The American counterpart of the British IELTS, the TOEFL is a test administered by the Educational Testing Service or the ETS, the same educational company that administers the SAT and the SAT Subject Tests. It is primarily used as a means to test English proficiency for students who wish to study in the United States.
The process of registration for the TOEFL is not too different from that of the SAT. Simply go to the ETS website, create an account, and sign up for one of the test dates and testing centers, some of which are located here in the Philippines of course. Payment method is using a valid credit card. Testing fees vary by country, but in the Philippines, it is $200 (Yes, almost 9000 pesos!), regardless of whether you take it in NCR/Manila, or other cities like Baguio or Cebu.
So you just finished taking our UPCAT Practice Test, and we told you that you did pretty well. You walk into the University of the Philippines Campus (or other test centers) with your Mongol 2 pencil and lunch in hand. You go home tired and crying, then you wake up one morning going maniacal because you passed the UPCAT. Congratulations.
Or rather, meh. What a square way to get into the most quirky university in the country. How about you start your UP career, down to the UPCAT, with bang? Here are a few suggestions for your UPCAT outfit of the day (which is #OOTD, for the uninformed), if you've prepared, it's not like the way you dress will matter too much anyway:
What you woke up wearing
Not very high effort stuff, in fact, it's no effort at all, and you're likely to find yourself wearing this at least once in your forthcoming UP life, given the hellish summer term that the new academic calendar just gifted us. Whether it be your 4th grade PE shirt and UP-wannabe basketball shorts, or your boxers paired with a hoodie, it's all good.
Cosplay/Dress like someone else
While turning up in a 6 foot tall Gundam suit might not be the best of ideas, coming to the UPCAT in Akatsuki robe and freshly dyed hair might turn your competitors' eyes enough to nab a few points away. If that's not your thing, try a Kim Jong-Un get up–shouldn't be too out of place in the most reputably leftist of student bodies, shouldn't it?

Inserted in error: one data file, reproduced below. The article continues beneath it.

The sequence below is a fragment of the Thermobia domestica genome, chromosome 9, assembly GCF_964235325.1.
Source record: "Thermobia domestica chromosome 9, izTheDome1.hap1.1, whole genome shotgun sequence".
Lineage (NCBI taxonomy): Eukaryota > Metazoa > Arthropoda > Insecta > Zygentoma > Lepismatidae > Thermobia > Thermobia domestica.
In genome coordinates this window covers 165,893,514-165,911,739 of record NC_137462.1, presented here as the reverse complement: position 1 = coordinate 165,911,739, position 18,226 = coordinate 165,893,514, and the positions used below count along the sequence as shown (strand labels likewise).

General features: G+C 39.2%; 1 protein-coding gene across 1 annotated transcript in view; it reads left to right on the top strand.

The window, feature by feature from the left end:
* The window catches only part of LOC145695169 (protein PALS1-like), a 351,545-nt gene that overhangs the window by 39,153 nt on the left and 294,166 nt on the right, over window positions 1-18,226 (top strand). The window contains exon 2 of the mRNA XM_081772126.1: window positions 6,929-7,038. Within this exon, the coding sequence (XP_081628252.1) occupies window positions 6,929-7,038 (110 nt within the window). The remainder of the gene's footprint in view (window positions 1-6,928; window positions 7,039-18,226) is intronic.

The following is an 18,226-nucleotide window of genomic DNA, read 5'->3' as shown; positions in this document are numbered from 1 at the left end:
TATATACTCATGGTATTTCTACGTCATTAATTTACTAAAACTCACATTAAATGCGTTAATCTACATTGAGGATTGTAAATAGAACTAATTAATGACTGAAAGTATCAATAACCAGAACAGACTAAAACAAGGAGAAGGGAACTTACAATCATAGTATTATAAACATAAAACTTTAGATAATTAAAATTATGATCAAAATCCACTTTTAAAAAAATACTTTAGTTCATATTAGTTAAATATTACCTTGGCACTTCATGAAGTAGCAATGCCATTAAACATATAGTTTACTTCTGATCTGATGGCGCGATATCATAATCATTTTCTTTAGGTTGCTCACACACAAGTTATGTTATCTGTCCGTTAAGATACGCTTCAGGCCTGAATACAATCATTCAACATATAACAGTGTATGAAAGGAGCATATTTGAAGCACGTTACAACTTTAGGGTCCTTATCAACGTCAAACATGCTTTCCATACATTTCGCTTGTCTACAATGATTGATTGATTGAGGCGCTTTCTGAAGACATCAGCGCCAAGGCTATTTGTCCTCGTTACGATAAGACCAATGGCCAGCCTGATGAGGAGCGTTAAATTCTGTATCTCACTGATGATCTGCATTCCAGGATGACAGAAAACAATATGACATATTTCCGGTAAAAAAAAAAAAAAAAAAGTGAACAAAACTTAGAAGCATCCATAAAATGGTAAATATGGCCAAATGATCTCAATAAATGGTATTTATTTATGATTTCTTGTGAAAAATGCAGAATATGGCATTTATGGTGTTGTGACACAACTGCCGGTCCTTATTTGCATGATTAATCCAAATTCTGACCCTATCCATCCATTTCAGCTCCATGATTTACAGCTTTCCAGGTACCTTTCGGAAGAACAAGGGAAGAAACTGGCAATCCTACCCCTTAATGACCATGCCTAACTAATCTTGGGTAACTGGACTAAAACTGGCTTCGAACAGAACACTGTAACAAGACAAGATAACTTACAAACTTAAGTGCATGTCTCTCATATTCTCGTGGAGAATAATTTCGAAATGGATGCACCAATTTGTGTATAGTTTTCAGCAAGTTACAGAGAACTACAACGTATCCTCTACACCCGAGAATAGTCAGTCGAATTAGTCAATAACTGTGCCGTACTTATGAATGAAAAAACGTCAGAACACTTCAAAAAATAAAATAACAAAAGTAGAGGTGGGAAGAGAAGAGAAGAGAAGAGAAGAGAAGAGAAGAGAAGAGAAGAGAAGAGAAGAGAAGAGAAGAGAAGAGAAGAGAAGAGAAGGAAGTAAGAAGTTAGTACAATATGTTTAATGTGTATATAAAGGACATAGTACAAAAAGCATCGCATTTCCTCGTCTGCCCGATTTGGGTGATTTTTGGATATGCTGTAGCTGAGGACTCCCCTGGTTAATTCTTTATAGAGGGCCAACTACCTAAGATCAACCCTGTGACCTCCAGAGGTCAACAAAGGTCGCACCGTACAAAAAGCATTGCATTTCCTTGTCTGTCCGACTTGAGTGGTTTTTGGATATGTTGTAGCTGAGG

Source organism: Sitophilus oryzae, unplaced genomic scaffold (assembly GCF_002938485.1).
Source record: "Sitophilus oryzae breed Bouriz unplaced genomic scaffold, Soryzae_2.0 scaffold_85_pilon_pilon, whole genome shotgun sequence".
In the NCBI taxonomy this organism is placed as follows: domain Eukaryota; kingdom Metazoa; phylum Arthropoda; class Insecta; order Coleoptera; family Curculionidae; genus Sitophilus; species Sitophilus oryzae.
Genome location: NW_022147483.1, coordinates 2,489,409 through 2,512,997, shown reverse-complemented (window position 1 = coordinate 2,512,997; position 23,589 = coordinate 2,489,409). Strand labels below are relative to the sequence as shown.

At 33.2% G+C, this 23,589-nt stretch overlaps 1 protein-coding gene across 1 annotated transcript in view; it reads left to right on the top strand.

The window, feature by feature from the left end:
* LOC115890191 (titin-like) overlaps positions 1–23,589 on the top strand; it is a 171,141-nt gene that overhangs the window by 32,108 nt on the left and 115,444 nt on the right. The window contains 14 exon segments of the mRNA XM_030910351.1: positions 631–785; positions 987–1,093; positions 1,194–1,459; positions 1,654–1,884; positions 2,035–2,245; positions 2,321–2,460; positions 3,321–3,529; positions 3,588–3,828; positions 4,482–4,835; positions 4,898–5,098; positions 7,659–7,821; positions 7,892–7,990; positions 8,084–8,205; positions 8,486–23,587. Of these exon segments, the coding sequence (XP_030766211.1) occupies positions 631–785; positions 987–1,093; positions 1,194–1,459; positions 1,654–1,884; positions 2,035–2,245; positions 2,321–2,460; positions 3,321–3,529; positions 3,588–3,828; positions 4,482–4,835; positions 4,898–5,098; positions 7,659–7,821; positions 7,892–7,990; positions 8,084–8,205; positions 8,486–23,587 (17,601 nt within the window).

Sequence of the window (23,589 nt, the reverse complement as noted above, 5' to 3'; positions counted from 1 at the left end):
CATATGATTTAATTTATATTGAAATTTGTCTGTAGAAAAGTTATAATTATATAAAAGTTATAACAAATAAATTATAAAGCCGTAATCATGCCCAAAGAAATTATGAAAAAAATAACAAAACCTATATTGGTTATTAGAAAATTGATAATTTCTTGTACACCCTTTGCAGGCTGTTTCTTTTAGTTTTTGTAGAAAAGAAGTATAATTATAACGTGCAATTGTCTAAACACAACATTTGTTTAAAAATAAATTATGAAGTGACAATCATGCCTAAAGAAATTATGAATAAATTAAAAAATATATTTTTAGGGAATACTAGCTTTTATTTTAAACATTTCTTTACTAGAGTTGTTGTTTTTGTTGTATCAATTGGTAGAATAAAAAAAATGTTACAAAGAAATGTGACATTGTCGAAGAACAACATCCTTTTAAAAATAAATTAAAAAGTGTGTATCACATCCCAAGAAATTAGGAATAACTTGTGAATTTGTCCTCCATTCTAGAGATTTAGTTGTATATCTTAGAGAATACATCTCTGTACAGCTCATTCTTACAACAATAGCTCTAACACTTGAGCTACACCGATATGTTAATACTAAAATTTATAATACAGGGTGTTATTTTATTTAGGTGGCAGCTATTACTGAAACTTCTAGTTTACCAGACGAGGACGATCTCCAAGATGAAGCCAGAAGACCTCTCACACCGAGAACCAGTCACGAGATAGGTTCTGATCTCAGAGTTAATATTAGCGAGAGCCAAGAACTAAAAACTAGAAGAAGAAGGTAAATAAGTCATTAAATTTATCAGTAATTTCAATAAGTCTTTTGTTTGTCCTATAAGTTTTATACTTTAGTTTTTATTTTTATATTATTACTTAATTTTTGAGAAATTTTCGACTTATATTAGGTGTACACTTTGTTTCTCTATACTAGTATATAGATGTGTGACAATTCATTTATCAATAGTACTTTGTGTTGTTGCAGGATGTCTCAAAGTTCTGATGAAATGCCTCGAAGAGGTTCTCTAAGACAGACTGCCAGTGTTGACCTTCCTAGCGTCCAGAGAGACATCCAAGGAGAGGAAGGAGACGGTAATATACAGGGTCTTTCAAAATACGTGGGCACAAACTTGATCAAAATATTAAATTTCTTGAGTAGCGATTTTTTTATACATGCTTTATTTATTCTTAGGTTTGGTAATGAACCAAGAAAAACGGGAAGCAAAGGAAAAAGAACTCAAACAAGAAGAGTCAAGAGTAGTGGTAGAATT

Okay, so this one might seriously (aka surely) get you kicked out of the test centre, but if you think it's worth a shot, then go for it. Nothing says you started your UP career with a bang like the bangers in your mash after all.
Learning languages may be fun, but in a time when money talks and utility always trumps everything else, people learning new foreign languages have to make a calculated choice. Not everyone, after all, can be so thorough a polyglot, with most only able to maintain fluency in a handful of languages that they constantly use, so we compiled this list of languages that for reasons that are economic and geographical, will likely be the most useful for business people and owners from the Philippines.
1. Mandarin Chinese
Whether you love it or hate it, the era of Chinese economic dominance in East Asia is here, and it's probably here to stay and grow. Despite its well publicized slowdown in GDP growth, China is still expected to grow at decent rates, and is set to overtake the US as the world largest economy within our lifetimes, joining the ranks of developed countries as their GDP-per-capita and standards of living rise. The Chinese economy is simply too large of an entity for any business in East Asia, including the Philippines, to ignore if they plan to grow, and it's likely that Chinese businesses themselves will be engaging in increasing amounts of trade and investment in neighbouring countries in an attempt to expand. Chinese may be torturous for anyone to learn, true, but the benefits of having the ability to communicate clearly with those under such an economic behemoth are too large to be missed.
Having Mandarin Chinese fluency is not only useful if you're engaging with businessmen from the People's Republic. Mandarin Chinese is a major language in Hong Kong, Macau, Malaysia and Singapore–all major regional partners of the Philippines.
Bahasa Malaysia and Bahasa Indonesia, respectively, are the languages of two of the largest economies and political players in Southeast Asia, Indonesia and Malaysia, and with the upcoming integration of the Southeast Asia market, expect a greater volume of trade and engagement with businessmen from these two countries.
The two languages are not mutually intelligible, and learning one does not necessarily guarantee that you will understand the other, but they have enough similarities to make it easy to learn both. Also, Bahasa Indonesia has a reputation for being one the easiest languages to reach a conversational level in, so in terms of value for your time, and you personal situation, this might just be the language for you.
Yes, French still matters. And not necessarily because France has experienced a resurgence that made French literally the lingua franca once again, but because of her old colonies that are on the rise. French is an official language in countries like the Congo, Canada, Cameroon and Ivory Coast, which are all countries that have much economic potential and could be global players within the next few decades.